Within organizations, each processing step can be expensive to develop and maintain. But the growth in importance of data sharing between organizations magnifies these concerns. Our recently published report, “Analytics Drives Success with IoT,” associates business value with sharing data between organizations in the context of the internet of things. And, to foreshadow our report to be released in January, we observe similar results in the broader analytics context. But with every transfer of data, more processes need to be developed and maintained.
If this processing were unavoidable, then it would just be a cost of data sharing within or between organizations. A disconcerting point, however, is that there is (or could be) structure in the ancestry of much of the data that is currently unstructured. For example, for every organization that generates a web page based on data in a database, there are likely multiple organizations scraping that data (either sanctioned or unsanctioned) and then processing it to try to regain that structure. In the best case, that’s a lot of thrashing just to end up with data in its original form. In the worst case, it’s a lot of effort to put toward obtaining data with many errors.
By Mohana Ravindranath
January 6, 2017
The 2017 National Defense Authorization Act provides for the reorganization of the Pentagon’s buying office, and it could be a key part of outpacing adversaries’ tech development.
By February 2018, the undersecretary of defense for acquisition, technology and logistics, known as AT&L, will be split into two separate roles: one undersecretary of defense for research and engineering, and another for acquisition and sustainment.
“We’re not doing this for a business management reason,” Bill Greenwalt, a professional staff member to the Senate Armed Services Committee, said during a meeting hosted by the Professional Services Council on Friday. “There is a fear … that some of our potential adversaries are really boosting up their research and development functions [and] copying what we have.”
“We need to figure out a way to bring those technologies and those operational concepts into the Department of Defense,” he added.
AT&L needed to be split into smaller roles because it has “grown too big, tries to do too much and is too focused on compliance at the expense of innovation,” Senate Armed Services Committee Chairman Sen. John McCain, R-Ariz., said in a statement in November.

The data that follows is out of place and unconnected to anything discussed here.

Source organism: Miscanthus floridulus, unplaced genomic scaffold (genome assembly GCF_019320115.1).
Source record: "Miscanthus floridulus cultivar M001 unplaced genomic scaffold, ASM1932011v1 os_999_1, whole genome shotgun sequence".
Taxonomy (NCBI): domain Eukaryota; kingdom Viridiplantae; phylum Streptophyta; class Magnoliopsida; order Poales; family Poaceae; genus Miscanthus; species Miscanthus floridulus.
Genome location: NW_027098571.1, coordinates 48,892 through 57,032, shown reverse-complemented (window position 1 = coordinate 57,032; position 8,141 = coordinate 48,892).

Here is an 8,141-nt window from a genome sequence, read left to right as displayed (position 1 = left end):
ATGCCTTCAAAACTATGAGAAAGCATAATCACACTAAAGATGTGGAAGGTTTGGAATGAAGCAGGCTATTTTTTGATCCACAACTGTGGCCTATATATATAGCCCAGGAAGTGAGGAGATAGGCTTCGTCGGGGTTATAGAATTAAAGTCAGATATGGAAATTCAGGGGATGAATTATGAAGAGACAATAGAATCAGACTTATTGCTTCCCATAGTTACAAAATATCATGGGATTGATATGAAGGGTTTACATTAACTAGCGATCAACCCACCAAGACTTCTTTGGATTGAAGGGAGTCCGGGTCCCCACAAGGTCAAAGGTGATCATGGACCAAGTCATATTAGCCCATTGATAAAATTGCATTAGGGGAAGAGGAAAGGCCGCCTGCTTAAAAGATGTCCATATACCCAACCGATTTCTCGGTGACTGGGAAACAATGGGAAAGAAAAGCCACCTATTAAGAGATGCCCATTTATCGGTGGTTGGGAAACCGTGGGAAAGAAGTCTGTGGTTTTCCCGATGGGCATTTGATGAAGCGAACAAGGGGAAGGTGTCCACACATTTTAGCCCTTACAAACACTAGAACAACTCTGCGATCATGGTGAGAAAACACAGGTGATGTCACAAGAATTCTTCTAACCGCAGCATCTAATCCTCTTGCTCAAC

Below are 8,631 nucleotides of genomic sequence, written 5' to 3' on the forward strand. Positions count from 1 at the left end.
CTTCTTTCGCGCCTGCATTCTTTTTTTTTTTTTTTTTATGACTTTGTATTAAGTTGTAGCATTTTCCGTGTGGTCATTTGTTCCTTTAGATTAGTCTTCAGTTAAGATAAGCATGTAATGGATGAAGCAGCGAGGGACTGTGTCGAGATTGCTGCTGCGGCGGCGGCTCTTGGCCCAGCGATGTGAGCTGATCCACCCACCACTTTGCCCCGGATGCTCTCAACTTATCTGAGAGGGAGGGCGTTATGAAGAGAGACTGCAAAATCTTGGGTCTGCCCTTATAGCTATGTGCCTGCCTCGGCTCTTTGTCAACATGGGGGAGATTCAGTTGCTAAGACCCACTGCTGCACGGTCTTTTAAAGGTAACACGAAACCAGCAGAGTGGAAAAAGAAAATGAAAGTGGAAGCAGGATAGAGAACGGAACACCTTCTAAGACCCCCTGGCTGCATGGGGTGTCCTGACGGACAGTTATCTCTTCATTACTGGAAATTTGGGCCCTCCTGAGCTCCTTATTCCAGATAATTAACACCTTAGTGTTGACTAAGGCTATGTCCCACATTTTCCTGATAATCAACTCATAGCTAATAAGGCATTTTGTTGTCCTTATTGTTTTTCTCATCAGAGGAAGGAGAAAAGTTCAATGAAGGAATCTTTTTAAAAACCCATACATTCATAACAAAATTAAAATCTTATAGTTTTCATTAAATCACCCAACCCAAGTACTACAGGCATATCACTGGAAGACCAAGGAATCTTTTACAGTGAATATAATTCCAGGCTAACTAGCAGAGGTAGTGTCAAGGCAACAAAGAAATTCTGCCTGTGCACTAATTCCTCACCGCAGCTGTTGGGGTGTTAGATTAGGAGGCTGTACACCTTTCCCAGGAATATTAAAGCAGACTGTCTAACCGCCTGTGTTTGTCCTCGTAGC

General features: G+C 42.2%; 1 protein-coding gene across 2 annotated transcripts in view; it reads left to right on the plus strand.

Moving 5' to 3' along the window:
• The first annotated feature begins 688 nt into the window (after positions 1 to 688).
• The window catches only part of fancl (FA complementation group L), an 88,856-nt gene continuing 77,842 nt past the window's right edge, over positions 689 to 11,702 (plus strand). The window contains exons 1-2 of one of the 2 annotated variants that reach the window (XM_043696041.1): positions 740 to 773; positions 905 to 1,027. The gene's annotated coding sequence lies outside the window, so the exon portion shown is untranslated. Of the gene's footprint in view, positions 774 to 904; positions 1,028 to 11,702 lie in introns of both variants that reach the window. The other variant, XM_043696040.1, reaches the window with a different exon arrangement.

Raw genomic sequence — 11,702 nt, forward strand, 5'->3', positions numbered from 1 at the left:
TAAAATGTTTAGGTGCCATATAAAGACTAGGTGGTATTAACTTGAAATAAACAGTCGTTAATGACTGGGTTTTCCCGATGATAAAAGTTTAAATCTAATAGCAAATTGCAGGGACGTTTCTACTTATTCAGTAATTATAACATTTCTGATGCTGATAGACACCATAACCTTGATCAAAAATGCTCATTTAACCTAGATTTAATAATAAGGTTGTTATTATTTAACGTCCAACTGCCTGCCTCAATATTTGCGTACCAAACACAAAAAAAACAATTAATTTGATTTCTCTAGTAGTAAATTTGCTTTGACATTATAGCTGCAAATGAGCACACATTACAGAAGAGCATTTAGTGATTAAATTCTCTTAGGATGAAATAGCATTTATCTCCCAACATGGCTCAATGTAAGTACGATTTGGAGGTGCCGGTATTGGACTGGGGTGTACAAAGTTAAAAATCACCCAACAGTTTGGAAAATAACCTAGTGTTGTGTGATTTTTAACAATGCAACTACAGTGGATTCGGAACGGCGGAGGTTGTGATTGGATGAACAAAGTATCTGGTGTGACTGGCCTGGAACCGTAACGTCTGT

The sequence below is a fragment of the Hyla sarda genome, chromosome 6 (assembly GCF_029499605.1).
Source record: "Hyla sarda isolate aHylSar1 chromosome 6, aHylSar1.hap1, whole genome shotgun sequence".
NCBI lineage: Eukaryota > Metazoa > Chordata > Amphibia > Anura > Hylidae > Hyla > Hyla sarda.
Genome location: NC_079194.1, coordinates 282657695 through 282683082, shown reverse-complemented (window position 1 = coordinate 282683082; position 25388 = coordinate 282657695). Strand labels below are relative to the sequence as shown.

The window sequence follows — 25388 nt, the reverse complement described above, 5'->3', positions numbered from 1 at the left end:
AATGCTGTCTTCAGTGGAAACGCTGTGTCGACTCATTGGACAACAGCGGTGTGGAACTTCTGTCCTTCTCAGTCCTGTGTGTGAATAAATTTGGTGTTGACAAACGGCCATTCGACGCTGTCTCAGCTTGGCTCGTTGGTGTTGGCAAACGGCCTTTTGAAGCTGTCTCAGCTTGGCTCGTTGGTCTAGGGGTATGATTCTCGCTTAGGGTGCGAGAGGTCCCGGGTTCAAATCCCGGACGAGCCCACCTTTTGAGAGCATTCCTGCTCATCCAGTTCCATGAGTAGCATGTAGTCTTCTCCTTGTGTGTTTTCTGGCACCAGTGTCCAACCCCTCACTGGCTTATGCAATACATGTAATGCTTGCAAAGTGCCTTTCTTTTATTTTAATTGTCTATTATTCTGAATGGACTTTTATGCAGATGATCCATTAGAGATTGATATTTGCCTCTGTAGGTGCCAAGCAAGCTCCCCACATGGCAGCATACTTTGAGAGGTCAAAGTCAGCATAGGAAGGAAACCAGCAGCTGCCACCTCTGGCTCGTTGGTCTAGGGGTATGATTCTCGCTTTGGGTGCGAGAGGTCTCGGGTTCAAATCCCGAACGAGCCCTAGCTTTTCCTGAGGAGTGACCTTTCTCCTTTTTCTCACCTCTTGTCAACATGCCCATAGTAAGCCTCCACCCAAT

By Mohana Ravindranath
January 6, 2017
President Donald Trump and his new Pentagon leadership team come to power at a time of major change in the multibillion-dollar world of military acquisition. A measured approach from the administration, as well as from Congress, could be key to how well the Pentagon navigates this complex, ongoing system-wide reform.
For the Department of Defense (DoD) the bulk of acquisition regulations derive from procurement and acquisition laws enacted by Congress. From the Packard Commission in the mid-1980s to the Goldwater-Nichols Act in the late 1980s, the acquisition reform initiatives in the 1990s to the Weapons Systems Reform Act of 2009, new institutions, bureaucracies, and regulations were instituted.
In 2016, after the military service chiefs testified that they were not a part of the acquisition system, the Congress passed the National Defense Authorization Act (NDAA) that gave those positions limited but powerful voices in the process. While this was a significant change to the mandates of the Goldwater-Nichols Act, its implementation will take time and change cultures in the Pentagon. This has slowly begun to evolve and should continue during the Trump administration.
The Congress has now passed the 2017 NDAA, which includes roughly 250 pages in Title VIII, Acquisition Policies, Management and Related Matters. The effect on the institutions charged with implementing these mandates is yet unknown but is expected to be significant in terms of both implementation as well as manpower.
In addition, the 2017 NDAA realigned the Office of Under Secretary of Defense for Acquisition, Technology and Logistics, creating an undersecretary for research and engineering and one for acquisition and sustainment. At the same time, it created the position of chief management officer to oversee DoD business systems that, of course, affect the entire acquisition chain.
While many have complained that the current single position of undersecretary for acquisition, technology and logistics is too broad, it provided a management continuity and singular direction from the inception of an idea in basic research, flowing into program development and production and finally into support of the weapon system. Now, these elements will be split between at least two different undersecretaries, with different authorities, priorities, staffs and concepts. This could lead to potential bureaucratic conflicts between these two offices and their military department counterparts. The position of chief management officer could complicate things further.
All this occurs as a new administration moves into the Pentagon facing mandated reductions in personnel, military flag and general officers, members of the Senior Executive Service and finally a 20–25 percent cut in overall manpower. The nomination of a new deputy secretary, possibly someone from the business community, could be a significant moment for the process moving forward.
Fortunately, the roughly 50-page section 900 of the 2017 NDAA, related to the Office of the Secretary of Defense, gives the new secretary some breathing room by delaying the creation of the two undersecretary positions until February of 2018.
The acquisition system in the DoD is complex and ever-changing. It requires a trained and active workforce, one that has the support of the Congress. Allowing some of the reforms to take place in a measured fashion would probably be a wise choice for the administration and the Congress.